VoIPmageddon White Paper Available
Earlier in the year I wrote about the potential (probability) that VoIP would cause significant and perceived degradation in overall voice telephony quality. The concept is based on the issues that can cause quality issues in VoIP, including latency, transcoding, echo, and other factors and how often they occur in VoIP endpoint-to-VoIP endpoint communications. The reality is that the way VoIP has been implemented as an adjunct to the PSTN (becoming the Public Packet Telephony Network – PPTN) causes the potential of 10% or more of VoIP endpoint-toVoIP endpoint calls that are connected through the PSTN to have perceived quality issues. While peer-to-peer solutions like Skype and WebRTC generally move all packets through the IP domain directly, most of our “phone calls” today are, increasingly, between VoIP endpoints that have TDM and SIP trunking between them. The very structure of how this works can cause the voice quality issues. The trigger is that the increase in VoIP endpoint adoption is accelerating these issues. Statistically, the percentage of VoIP endpoints is making it much more likely that a large percentage of your (and your users) calls and conferences will have quality issues. I did a talk on this at Enterprise Connect 2015 that had about 100 attendees; what was surprising was that about 20 of the attendees stayed over to talk about what they are seeing as an issue.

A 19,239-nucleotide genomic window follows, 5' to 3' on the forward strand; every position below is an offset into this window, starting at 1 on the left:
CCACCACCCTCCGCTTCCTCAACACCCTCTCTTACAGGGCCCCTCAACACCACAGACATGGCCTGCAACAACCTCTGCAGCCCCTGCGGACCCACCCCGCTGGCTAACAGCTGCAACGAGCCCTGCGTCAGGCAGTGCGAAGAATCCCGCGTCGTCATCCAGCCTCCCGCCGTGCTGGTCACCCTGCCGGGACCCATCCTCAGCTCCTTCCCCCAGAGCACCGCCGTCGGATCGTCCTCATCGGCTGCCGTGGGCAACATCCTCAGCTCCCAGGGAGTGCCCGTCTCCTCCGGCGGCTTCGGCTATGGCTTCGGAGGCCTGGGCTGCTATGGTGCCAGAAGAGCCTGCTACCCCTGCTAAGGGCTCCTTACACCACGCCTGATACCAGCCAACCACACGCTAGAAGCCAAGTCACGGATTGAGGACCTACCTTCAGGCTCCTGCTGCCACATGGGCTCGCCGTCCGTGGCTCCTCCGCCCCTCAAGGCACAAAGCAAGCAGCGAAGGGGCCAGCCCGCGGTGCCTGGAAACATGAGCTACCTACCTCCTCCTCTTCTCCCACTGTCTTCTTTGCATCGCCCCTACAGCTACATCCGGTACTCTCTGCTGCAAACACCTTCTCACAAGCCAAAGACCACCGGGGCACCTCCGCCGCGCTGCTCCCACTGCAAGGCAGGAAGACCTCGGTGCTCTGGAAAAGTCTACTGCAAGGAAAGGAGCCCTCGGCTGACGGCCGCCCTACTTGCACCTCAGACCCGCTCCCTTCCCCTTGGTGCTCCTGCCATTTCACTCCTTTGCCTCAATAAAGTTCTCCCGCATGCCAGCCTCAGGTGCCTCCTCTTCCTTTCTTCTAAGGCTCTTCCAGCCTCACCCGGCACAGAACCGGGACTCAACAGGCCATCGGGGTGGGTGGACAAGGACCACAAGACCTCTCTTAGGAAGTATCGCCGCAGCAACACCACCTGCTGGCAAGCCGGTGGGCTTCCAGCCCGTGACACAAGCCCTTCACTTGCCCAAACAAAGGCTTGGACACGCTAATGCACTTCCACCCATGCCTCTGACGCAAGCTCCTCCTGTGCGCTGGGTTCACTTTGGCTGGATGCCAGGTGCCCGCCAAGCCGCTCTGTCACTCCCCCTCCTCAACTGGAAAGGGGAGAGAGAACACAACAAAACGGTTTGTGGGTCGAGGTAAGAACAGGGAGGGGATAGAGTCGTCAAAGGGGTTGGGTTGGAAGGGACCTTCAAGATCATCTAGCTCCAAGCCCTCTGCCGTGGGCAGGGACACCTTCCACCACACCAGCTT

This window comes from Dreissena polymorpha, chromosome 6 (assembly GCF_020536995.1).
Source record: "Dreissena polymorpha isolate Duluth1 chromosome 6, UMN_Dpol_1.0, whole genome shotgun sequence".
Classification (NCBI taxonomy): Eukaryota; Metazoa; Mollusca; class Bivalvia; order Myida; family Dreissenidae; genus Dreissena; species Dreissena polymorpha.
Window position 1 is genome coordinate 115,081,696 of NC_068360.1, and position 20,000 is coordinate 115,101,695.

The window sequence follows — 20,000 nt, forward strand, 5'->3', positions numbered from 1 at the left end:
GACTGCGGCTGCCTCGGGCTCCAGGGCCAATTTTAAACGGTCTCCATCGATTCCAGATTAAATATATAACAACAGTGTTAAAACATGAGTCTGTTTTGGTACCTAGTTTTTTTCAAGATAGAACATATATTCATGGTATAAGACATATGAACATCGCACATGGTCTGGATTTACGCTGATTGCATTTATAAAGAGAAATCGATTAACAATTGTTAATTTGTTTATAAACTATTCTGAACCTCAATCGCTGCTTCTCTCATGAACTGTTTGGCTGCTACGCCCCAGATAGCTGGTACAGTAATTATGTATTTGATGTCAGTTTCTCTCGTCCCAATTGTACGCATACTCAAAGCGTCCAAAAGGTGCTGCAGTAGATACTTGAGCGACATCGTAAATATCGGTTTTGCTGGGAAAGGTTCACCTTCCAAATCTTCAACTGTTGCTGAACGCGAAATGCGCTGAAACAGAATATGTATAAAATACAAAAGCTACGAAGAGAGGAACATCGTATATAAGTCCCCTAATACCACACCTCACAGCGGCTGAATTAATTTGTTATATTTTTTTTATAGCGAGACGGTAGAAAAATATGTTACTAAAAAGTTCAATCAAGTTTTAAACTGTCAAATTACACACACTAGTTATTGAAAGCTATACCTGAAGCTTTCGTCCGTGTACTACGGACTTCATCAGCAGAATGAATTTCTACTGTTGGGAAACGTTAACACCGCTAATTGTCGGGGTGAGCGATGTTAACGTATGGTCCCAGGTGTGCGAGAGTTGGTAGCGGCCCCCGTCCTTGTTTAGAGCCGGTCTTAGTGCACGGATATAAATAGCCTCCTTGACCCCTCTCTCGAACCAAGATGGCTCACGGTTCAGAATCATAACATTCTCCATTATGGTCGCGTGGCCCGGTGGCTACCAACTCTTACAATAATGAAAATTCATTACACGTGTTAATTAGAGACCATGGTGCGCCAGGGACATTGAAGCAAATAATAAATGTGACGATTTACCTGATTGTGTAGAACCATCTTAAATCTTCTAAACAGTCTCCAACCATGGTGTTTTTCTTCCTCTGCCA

I realized in preparing for the EC15 presentation that the level of detail that is required to really understand this topic was beyond the scope of a regular article here on UCStrategies, so I wrote the entire concept up in a detailed white paper that is available on the PKE Consulting web site in the white papers section. Simply download the first white paper on VoIPmageddon. Based on the large number of consultants, end users, and vendors who have said they are seeing issues that are explained by this analysis, I really believe that it is a topic we need to discuss as an industry. If you operate a VoIP-based enterprise solution, read to understand the steps you can take to minimize this and to understand when there are issues that may be systemic. For vendors and service providers, there are specifics that can be undertaken to minimize the impact. Finally as an industry, we need to define standards such as common codecs to eliminate transcoding, standards for endpoint echo control, as well as standards and measurements for the impact of looping in peering in both the IP domain as well as the SIP arena. Understanding this topic will prepare you to deal with the coming challenges if the analysis turns out to be true.
I look forward to discussing this issue with the community. Delivering voice quality is not an option, it is seen as critical. Unless we change our direction, we run the risk of not achieving acceptable quality.